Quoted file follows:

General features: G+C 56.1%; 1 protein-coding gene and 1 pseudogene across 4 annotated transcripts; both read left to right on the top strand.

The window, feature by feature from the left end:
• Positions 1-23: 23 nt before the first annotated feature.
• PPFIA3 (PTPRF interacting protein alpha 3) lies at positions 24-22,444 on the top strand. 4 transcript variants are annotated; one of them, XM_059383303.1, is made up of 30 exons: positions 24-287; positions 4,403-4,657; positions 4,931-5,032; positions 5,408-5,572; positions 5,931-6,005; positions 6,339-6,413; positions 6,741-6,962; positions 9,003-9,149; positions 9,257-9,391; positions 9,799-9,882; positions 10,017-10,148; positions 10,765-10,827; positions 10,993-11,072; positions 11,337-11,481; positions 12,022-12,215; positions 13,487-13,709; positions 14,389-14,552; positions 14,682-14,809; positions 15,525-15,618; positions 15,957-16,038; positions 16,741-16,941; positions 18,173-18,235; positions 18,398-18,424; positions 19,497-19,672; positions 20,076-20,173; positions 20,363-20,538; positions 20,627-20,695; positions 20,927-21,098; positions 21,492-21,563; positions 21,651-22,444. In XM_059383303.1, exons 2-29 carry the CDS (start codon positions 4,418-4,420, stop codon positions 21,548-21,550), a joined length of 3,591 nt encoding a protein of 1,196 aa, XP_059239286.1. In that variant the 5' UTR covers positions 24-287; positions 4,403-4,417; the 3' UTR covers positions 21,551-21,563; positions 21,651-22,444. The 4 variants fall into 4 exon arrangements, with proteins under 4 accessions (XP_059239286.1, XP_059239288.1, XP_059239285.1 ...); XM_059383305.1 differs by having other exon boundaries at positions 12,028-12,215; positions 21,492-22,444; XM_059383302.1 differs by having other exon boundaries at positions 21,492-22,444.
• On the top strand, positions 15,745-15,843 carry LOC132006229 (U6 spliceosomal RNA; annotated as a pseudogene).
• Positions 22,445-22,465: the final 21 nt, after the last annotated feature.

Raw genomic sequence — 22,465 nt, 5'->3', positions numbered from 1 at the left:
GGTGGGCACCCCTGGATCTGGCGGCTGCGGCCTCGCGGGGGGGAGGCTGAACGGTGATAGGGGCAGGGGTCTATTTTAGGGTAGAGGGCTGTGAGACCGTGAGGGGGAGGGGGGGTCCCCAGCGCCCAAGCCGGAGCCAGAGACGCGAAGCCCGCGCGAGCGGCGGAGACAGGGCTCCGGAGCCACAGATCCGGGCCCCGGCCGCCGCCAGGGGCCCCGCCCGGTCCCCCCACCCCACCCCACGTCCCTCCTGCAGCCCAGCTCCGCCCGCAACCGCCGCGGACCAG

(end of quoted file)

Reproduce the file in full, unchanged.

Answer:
General features: G+C 56.1%; 1 protein-coding gene and 1 pseudogene across 4 annotated transcripts; both read left to right on the top strand.

The window, feature by feature from the left end:
• Positions 1-23: 23 nt before the first annotated feature.
• PPFIA3 (PTPRF interacting protein alpha 3) lies at positions 24-22,444 on the top strand. 4 transcript variants are annotated; one of them, XM_059383303.1, is made up of 30 exons: positions 24-287; positions 4,403-4,657; positions 4,931-5,032; positions 5,408-5,572; positions 5,931-6,005; positions 6,339-6,413; positions 6,741-6,962; positions 9,003-9,149; positions 9,257-9,391; positions 9,799-9,882; positions 10,017-10,148; positions 10,765-10,827; positions 10,993-11,072; positions 11,337-11,481; positions 12,022-12,215; positions 13,487-13,709; positions 14,389-14,552; positions 14,682-14,809; positions 15,525-15,618; positions 15,957-16,038; positions 16,741-16,941; positions 18,173-18,235; positions 18,398-18,424; positions 19,497-19,672; positions 20,076-20,173; positions 20,363-20,538; positions 20,627-20,695; positions 20,927-21,098; positions 21,492-21,563; positions 21,651-22,444. In XM_059383303.1, exons 2-29 carry the CDS (start codon positions 4,418-4,420, stop codon positions 21,548-21,550), a joined length of 3,591 nt encoding a protein of 1,196 aa, XP_059239286.1. In that variant the 5' UTR covers positions 24-287; positions 4,403-4,417; the 3' UTR covers positions 21,551-21,563; positions 21,651-22,444. The 4 variants fall into 4 exon arrangements, with proteins under 4 accessions (XP_059239286.1, XP_059239288.1, XP_059239285.1 ...); XM_059383305.1 differs by having other exon boundaries at positions 12,028-12,215; positions 21,492-22,444; XM_059383302.1 differs by having other exon boundaries at positions 21,492-22,444.
• On the top strand, positions 15,745-15,843 carry LOC132006229 (U6 spliceosomal RNA; annotated as a pseudogene).
• Positions 22,445-22,465: the final 21 nt, after the last annotated feature.

Raw genomic sequence — 22,465 nt, 5'->3', positions numbered from 1 at the left:
GGTGGGCACCCCTGGATCTGGCGGCTGCGGCCTCGCGGGGGGGAGGCTGAACGGTGATAGGGGCAGGGGTCTATTTTAGGGTAGAGGGCTGTGAGACCGTGAGGGGGAGGGGGGGTCCCCAGCGCCCAAGCCGGAGCCAGAGACGCGAAGCCCGCGCGAGCGGCGGAGACAGGGCTCCGGAGCCACAGATCCGGGCCCCGGCCGCCGCCAGGGGCCCCGCCCGGTCCCCCCACCCCACCCCACGTCCCTCCTGCAGCCCAGCTCCGCCCGCAACCGCCGCGGACCAG